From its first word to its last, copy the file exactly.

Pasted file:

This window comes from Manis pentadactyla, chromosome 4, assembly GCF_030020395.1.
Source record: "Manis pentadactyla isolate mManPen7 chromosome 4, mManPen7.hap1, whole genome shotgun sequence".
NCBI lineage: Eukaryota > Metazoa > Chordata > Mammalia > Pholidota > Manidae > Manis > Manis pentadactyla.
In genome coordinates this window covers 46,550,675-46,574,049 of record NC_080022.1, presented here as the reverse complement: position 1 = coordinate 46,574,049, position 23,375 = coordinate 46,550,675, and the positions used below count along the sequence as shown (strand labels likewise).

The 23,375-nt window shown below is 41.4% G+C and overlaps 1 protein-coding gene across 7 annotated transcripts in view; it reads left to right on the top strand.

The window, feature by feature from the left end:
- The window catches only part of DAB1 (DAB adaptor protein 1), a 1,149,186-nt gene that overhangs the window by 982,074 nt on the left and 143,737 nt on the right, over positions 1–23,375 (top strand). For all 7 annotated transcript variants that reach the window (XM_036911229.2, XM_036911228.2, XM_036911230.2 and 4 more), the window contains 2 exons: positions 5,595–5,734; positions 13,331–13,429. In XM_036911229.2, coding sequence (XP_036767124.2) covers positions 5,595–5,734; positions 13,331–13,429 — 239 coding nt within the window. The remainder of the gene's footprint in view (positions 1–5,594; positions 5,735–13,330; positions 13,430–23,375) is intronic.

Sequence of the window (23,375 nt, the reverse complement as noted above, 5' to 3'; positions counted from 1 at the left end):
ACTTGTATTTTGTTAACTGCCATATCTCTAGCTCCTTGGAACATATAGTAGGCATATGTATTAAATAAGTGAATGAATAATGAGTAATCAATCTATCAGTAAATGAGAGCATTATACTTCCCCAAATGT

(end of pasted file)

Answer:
This window comes from Manis pentadactyla, chromosome 4, assembly GCF_030020395.1.
Source record: "Manis pentadactyla isolate mManPen7 chromosome 4, mManPen7.hap1, whole genome shotgun sequence".
NCBI lineage: Eukaryota > Metazoa > Chordata > Mammalia > Pholidota > Manidae > Manis > Manis pentadactyla.
In genome coordinates this window covers 46,550,675-46,574,049 of record NC_080022.1, presented here as the reverse complement: position 1 = coordinate 46,574,049, position 23,375 = coordinate 46,550,675, and the positions used below count along the sequence as shown (strand labels likewise).

The 23,375-nt window shown below is 41.4% G+C and overlaps 1 protein-coding gene across 7 annotated transcripts in view; it reads left to right on the top strand.

The window, feature by feature from the left end:
- The window catches only part of DAB1 (DAB adaptor protein 1), a 1,149,186-nt gene that overhangs the window by 982,074 nt on the left and 143,737 nt on the right, over positions 1–23,375 (top strand). For all 7 annotated transcript variants that reach the window (XM_036911229.2, XM_036911228.2, XM_036911230.2 and 4 more), the window contains 2 exons: positions 5,595–5,734; positions 13,331–13,429. In XM_036911229.2, coding sequence (XP_036767124.2) covers positions 5,595–5,734; positions 13,331–13,429 — 239 coding nt within the window. The remainder of the gene's footprint in view (positions 1–5,594; positions 5,735–13,330; positions 13,430–23,375) is intronic.

Sequence of the window (23,375 nt, the reverse complement as noted above, 5' to 3'; positions counted from 1 at the left end):
ACTTGTATTTTGTTAACTGCCATATCTCTAGCTCCTTGGAACATATAGTAGGCATATGTATTAAATAAGTGAATGAATAATGAGTAATCAATCTATCAGTAAATGAGAGCATTATACTTCCCCAAATGT